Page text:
9. beachroses September 20, 2009 at 6:50 pm #

    Wonderful article. Jaco will always be in my prayers, I will never forget him…. Coyote.

  10. Hermitbiker September 20, 2009 at 8:38 pm #

    A totally awesome talent… somehow totally missed this musician when he was alive… only because I wasn’t quite into jazz back then I am sad now to say !! But my 1st impression is he was to the bass guitar what Hendrix was to the 6string… both “true innovators” in their respective genre’s !! All I can really say now is “WOW”… I will be searching for more about this great innovator… hopefully I can find at least 1 of his albums…. or find which ones he has played on !! Thank you Blues Blogger !!

  11. Bluesemotion September 21, 2009 at 6:16 am #

    Wonderful article. Jaco will always be with us, on my mind . I will never forget him….

  12. Susan September 21, 2009 at 7:03 am #

    I was not familiar with his work, although obviously I listened to him often as part of other groups.

    Excellent writing.

  13. Hi, pastorius is great – i still remember his playing with joni mitchell and metheny – “goodbye pork pie hat” is marvelous.
    I play swinging and blues music on guitar.

    Greetings from Poznan.

  14. Susan December 1, 2009 at 8:43 pm #

    Incredible what a bass can do. Posting to FB, as usual.

  15. beachroses December 1, 2009 at 10:09 pm #

    We did have an unusual meeting with Jaco once in Denver, my husband and I were waiting to see him and he came running up to us and asked if we’d vouch for him so he could get in the theater! He was pleading with the lady in the ticket booth, “I’m Jaco, I’m Jaco, I’m supposed to play tonight!” She wasn’t taking his word for it or ours. Someone finally came out and got him. Great concert.

    My heart just breaks every time I think of his death and the more I learn about bipolar disorder, the more it seems like a nutritional balance that the drugs and alcohol could have caused. Jaco actually ended up homeless sleeping in a park in NY with his bass at one point. Just tragic. Someone should do a movie of his life, but nobody can play like he does.

    Last year I had a very vivid and startling dream of him calling me for help, bloody from being beaten up (how he was killed) so started praying to make sure he knows to go to the light, don’t be afraid, and that his soul is at peace. If you are so inclined, the more prayers the better.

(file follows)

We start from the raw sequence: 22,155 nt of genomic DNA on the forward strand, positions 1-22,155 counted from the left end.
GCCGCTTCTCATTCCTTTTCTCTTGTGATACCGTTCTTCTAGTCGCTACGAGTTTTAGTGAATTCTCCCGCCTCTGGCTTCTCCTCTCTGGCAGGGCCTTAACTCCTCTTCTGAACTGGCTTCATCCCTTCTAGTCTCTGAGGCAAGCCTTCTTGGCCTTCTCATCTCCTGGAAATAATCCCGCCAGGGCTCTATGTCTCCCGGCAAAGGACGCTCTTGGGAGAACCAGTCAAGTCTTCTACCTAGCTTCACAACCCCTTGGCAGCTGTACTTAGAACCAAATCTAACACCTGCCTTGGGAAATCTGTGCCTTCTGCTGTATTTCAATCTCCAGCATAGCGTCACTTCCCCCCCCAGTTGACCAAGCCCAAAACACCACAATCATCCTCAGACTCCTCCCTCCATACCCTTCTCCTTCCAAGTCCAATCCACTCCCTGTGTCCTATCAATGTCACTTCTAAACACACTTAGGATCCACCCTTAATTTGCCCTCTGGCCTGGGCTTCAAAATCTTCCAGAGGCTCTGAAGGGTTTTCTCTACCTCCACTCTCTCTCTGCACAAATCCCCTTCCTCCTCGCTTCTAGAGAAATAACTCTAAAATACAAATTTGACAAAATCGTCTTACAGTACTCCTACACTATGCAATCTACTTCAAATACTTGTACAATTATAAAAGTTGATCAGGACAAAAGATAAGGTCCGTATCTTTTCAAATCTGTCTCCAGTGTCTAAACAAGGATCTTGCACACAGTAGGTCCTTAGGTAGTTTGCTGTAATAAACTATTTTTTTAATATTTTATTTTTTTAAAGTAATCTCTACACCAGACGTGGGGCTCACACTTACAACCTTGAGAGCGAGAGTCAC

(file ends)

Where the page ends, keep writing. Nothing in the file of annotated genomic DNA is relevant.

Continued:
Happy Birthday, Jaco. We love you.

  16. beachroses December 1, 2009 at 10:21 pm #

    I meant nutritional “imbalance.”

    And I forgot to say that it took us a few moments to recognize him because he had just cut off all his hair and you young people might find it hard to imagine what the music world was like back in the days when there was no internet, radio or tv station around who would play Weather Report or even cell phones to call someone backstage! We were really “underground” which is where that term comes from.

  17. beachroses December 1, 2009 at 11:33 pm #

    Oh yeah, when Joni teamed up with Jaco for Hejira, followed by Don Juan’s Reckless Daughter and Mingus, some people were saying it was too jazzy and far out for them but those were some of my favorite albums of hers. She was pretty mainstream by that time and had fans of all kinds, from top ten pop lovers to people like us who embraced the new direction. We can watch the “Shadows and Light” DVD over and over, one of the best bands ever. Pat Metheny is my husband’s favorite guitar player and Jaco is his favorite bass player.

    Sorry for so many posts, lots of memories there. The end. 🙂

  18. Marcel Lemieux/starflight December 3, 2009 at 10:08 am #

    My son introduce me to his music playing…a unique bass style..innovative…quite good …may he rest in peace now…good article here…

  19. Joe Bronner April 16, 2014 at 6:23 am #

    Love Jaco!! I have read the biography 5 times! I can’t wait for the movie to come out! He is the reason I play bass!!! When I think of all the great music he could have made all these years it makes me sad that he died so young…. But his music is timeless I listen to him a lot… He made a lot of great music in the short time he was with us!!!

  20. MusicGift Remix Maker October 6, 2014 at 5:00 pm #

    Jaco Pastorius had a big influence on my playing and he made a big impact on my style. It was 20 years ago when I was listening to Jaco, Marcus and Stanley. Nowadays I am rather “funk soul brother” and much more digital, but memories waited behind.

  21. John April 3, 2015 at 6:18 pm #

    I live in Brazil and first time i went to Us, i went to visit the house where Jaco used to live in Dade County., I had to do that before take my kids to Disney.

  22. Rick Taylor April 19, 2015 at 5:02 pm #

    In the mid-80s, I was walking with a friend through Washington Square Park. There was a guy laying in the grass with a boom box playing Weather Report and a bass sitting nearby. I said to my friend that this bum thinks he’s Jaco. I had no idea at the time that Jaco was ill, and it actually WAS my hero. Sad story.